Another interim but absolutely crucial step is the seemingly peripheral matter of dealing with Iraq. In a world where our enemies are perfectly prepared to blow up our buildings and murder our civilians at work, we can no longer tolerate the continuance of a mad regime with access to poison gas and potential nukes. Iraq is significant, moreover, not just for the evil that it is today but for the good that it might represent tomorrow. Once freed from Saddam Hussein, its rather prosperous and secular people could help change the moral balance of the Middle East, immediately posing a challenge to Saudi Arabia, Kuwait and the other gulf states. Not only would a liberated Iraq become a friendly oil producer, but its very existence would raise a host of fruitfully embarrassing questions about such matters as why there need be American troops in Saudi Arabia at all, and against whom those troops are defending the sheiks if not their own people.

What the United States should strive for in the Middle East is not tired normality–the sclerosis that led to September 11, the Palestinian quagmire and an Iraq full of weapons of mass destruction. Insisting on adherence to the same old relationship is akin to supporting a tottering Soviet Gorbachev instead of an emerging Russian Yeltsin, or lamenting the bold new world ushered in by the fall of the Berlin Wall–a radical upheaval that critics once said was too abrupt and perilous given the decades of dehumanizing Soviet tyranny, the inexperience of East European dissidents, and the absence of a Westernized middle class. Wiser observers have long argued that where governments hate us most, the people tend to like us more, sensing that we at least oppose those who bring them misery.

Only by seeking to spark disequilibrium, if not outright chaos, do we stand a chance of ridding the world of the likes of bin Laden, Arafat and Saddam Hussein. Just as a reconstituted Afghanistan eliminated the satanic Taliban and turned the region’s worst regime into a government with real potential, so too a new Iraq might start the fall of dominoes in the gulf that could wipe away the entire foul nest behind September 11.

Even should fundamental changes go wrong in Saudi Arabia, the worst that could happen would not be much worse than what we have now–thousands of our citizens dead, a crater in New York, millions put out of work, Israelis blown up weekly, and a half-billion people in the Arab world unfree, hungry, illiterate and informed by the perpetrators of evil that America and Israel are at fault. As a student said to me shortly after September 11, “What are we afraid of? Are they going to blow up the World Trade Center with thousands in it?”

Victor Davis Hanson is the author of “Carnage and Culture: Landmark Battles in the Rise of Western Power” and “Who Killed Homer?” among other books. He teaches classics at California State University, Fresno. This article appears in the July/August issue of Commentary.

© 2004 Victor Davis Hanson

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About victorhanson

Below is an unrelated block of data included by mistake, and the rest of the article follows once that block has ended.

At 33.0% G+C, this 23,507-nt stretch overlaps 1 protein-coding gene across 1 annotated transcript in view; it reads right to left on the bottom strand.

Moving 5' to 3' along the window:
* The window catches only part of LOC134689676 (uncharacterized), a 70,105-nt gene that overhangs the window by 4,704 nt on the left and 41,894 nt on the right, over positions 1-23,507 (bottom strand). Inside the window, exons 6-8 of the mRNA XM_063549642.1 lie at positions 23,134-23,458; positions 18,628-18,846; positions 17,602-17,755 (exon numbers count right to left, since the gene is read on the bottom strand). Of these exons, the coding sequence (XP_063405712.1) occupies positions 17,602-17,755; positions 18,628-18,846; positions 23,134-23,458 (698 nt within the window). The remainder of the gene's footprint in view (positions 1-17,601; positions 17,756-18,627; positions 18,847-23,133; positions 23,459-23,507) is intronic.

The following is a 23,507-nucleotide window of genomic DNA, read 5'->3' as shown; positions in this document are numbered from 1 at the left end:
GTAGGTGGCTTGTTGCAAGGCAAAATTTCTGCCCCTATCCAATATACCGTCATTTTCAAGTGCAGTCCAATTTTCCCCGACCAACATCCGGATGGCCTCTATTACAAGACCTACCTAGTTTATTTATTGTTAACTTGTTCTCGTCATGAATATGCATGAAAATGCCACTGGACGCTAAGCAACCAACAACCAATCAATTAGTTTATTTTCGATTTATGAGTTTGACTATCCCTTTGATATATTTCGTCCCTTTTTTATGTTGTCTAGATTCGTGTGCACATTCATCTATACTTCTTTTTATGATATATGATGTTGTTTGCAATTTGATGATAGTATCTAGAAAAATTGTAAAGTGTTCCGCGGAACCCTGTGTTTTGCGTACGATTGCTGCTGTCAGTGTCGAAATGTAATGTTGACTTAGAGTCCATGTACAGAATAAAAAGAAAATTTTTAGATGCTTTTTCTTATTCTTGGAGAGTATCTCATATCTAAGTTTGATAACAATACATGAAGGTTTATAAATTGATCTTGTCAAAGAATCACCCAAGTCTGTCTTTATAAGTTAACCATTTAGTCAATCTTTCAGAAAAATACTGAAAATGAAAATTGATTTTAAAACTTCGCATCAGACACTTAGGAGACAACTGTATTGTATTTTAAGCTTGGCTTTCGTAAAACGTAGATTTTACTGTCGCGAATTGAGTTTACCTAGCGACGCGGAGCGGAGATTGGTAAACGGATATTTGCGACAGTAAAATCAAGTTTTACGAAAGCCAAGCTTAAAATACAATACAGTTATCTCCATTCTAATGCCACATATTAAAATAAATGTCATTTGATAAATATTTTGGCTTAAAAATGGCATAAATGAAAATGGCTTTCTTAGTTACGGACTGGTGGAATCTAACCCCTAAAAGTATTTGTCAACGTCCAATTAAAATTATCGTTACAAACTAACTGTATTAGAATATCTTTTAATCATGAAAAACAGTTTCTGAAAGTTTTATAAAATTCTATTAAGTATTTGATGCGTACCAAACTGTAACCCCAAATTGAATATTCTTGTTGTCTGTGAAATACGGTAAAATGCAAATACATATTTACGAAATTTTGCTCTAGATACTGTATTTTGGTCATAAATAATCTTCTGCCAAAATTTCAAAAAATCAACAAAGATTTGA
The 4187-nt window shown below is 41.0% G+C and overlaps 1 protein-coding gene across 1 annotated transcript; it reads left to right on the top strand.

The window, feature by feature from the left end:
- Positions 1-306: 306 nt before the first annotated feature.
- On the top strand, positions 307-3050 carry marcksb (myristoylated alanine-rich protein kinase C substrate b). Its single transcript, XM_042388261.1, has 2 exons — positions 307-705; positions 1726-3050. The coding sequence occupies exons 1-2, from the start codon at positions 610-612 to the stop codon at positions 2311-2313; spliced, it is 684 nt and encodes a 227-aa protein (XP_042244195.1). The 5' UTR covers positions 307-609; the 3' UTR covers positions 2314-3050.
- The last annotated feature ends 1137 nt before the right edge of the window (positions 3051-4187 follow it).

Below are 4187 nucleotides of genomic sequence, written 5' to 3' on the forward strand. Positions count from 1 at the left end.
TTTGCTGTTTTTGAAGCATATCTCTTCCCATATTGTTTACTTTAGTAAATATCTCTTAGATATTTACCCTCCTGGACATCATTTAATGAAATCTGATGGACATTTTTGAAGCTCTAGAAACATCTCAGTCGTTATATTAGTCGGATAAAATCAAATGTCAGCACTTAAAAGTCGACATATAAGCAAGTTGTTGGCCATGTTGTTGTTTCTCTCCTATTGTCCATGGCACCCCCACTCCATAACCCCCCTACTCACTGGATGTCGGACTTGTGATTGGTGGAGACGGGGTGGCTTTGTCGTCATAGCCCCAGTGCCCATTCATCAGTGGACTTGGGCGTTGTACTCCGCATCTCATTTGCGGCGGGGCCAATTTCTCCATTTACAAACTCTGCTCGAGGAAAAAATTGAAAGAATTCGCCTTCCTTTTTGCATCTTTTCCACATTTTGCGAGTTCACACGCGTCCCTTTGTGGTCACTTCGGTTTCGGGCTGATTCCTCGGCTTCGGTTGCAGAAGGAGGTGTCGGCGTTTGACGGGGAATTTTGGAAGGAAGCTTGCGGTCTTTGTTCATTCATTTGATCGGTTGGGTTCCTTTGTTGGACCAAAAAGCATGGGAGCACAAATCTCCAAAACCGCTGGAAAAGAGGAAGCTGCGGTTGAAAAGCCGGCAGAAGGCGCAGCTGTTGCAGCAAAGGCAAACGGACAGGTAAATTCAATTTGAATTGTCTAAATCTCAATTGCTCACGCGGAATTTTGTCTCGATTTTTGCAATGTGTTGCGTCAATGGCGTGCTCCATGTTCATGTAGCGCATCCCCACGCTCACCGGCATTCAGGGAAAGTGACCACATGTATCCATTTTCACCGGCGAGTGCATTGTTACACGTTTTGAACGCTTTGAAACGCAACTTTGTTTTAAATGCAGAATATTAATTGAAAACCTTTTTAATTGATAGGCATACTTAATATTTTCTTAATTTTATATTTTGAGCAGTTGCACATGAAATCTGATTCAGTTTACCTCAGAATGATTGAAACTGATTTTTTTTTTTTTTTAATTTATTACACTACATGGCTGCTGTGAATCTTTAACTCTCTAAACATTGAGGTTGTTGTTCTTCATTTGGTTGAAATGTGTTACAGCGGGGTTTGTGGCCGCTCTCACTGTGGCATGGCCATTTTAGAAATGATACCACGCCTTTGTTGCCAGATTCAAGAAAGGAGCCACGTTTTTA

Victor Davis Hanson is the Martin and Illie Anderson Senior Fellow in Residence in Classics and Military History at the Hoover Institution, Stanford University, a professor of Classics Emeritus at California State University, Fresno, and a nationally syndicated columnist for Tribune Media Services. He is also the Wayne & Marcia Buske Distinguished Fellow in History, Hillsdale College, where he teaches each fall semester courses in military history and classical culture. He recently published an historical novel The End of Sparta (2012), a realistic retelling of Epaminondas invasion and liberation of Spartan-control Messenia. In The Father of Us All (2011), he collected earlier essays on warfare ancient and modern. His upcoming history The Savior Generals(2013) analyzes how five generals in the history of the West changed the course of battles against all odds. He was awarded the National Humanities Medal in 2007 and the Bradley Prize in 2008. Hanson, who was the fifth successive generation to live in the same house on his family’s farm, was a full-time orchard and vineyard grower from 1980-1984, before joining the nearby CSU Fresno campus in 1984 to initiate a classical languages program. In 1991, he was awarded an American Philological Association Excellence in Teaching Award, which is given yearly to the country’s top undergraduate teachers of Greek and Latin. Hanson has been a National Endowment for the Humanities fellow at the Center for Advanced Studies in the Behavioral Sciences, Stanford, California (1992-93), a visiting professor of classics at Stanford University (1991-92), a recipient of the Eric Breindel Award for opinion journalism (2002), an Alexander Onassis Fellow (2001), and was named alumnus of the year of the University of California, Santa Cruz (2002). He was also the visiting Shifrin Professor of Military History at the U.S. Naval Academy, Annapolis, Maryland (2002-3). He received the Manhattan Institute’s Wriston Lectureship in 2004, and the 2006 Nimitz Lectureship in Military History at UC Berkeley in 2006. Hanson is the author of hundreds of articles, book reviews, scholarly papers, and newspaper editorials on matters ranging from ancient Greek, agrarian and military history to foreign affairs, domestic politics, and contemporary culture. He has written or edited 17 books, including Warfare and Agriculture in Classical Greece (1983; paperback ed. University of California Press, 1998); The Western Way of War (Alfred Knopf, 1989; 2d paperback ed. University of California Press, 2000); Hoplites: The Ancient Greek Battle Experience (Routledge, 1991; paperback., 1992); The Other Greeks: The Family Farm and the Agrarian Roots of Western Civilization(Free Press, 1995; 2nd paperback ed., University of California Press, 2000);Fields without Dreams: Defending the Agrarian Idea (Free Press, 1996; paperback, Touchstone, 1997; The Bay Area Book reviewers Non-fiction winner for 1996); The Land Was Everything: Letters from an American Farmer (Free Press, 2000; a Los Angeles Times Notable book of the year); The Wars of the Ancient Greeks (Cassell, 1999; paperback, 2001); The Soul of Battle (Free Press, 1999, paperback, Anchor/Vintage, 2000); Carnage and Culture (Doubleday, 2001; Anchor/Vintage, 2002; a New York Times bestseller); An Autumn of War (Anchor/Vintage, 2002); Mexifornia: A State of Becoming (Encounter, 2003),Ripples of Battle (Doubleday, 2003), and Between War and Peace (Random House, 2004). A War Like No Other: How the Athenians and Spartans Fought the Peloponnesian War, was published by Random House in October 2005. It was named one of the New York Times Notable 100 Books of 2006. Hanson coauthored, with John Heath, Who Killed Homer? The Demise of Classical Education and the Recovery of Greek Wisdom (Free Press, 1998; paperback, Encounter Press, 2000); with Bruce Thornton and John Heath, Bonfire of the Humanities (ISI Books, 2001); and with Heather MacDonald, and Steven Malanga, The Immigration Solution: A Better Plan Than Today’s (Ivan Dee 2007). He edited a collection of essays on ancient warfare, Makers of Ancient Strategy (Princeton University Press, 2010). Hanson has written for the New York Times, Wall Street Journal, Los Angeles Times, International Herald Tribune, New York Post, National Review, Washington Times, Commentary, The Washington Post, Claremont Review of Books, American Heritage, New Criterion, Policy Review, Wilson Quarterly, Weekly Standard, Daily Telegraph, and has been interviewed often on National Public Radio, PBS Newshour, Fox News, CNN, and C-Span’s Book TV and In-Depth. He serves on the editorial board of the Military History Quarterly, and City Journal. Since 2001, Hanson has written a weekly column for National Review Online, and in 2004, began his weekly syndicated column for Tribune Media Services. In 2006, he also began thrice-weekly blog for Pajamas Media, Works and Days. Hanson was educated at the University of California, Santa Cruz (BA, Classics, 1975, ‘highest honors’ Classics, ‘college honors’, Cowell College), the American School of Classical Studies, Athens (regular member, 1978-79) and received his Ph.D. in Classics from Stanford University in 1980. He divides his time between his forty-acre tree and vine farm near Selma, California, where he was born in 1953, and the Stanford campus.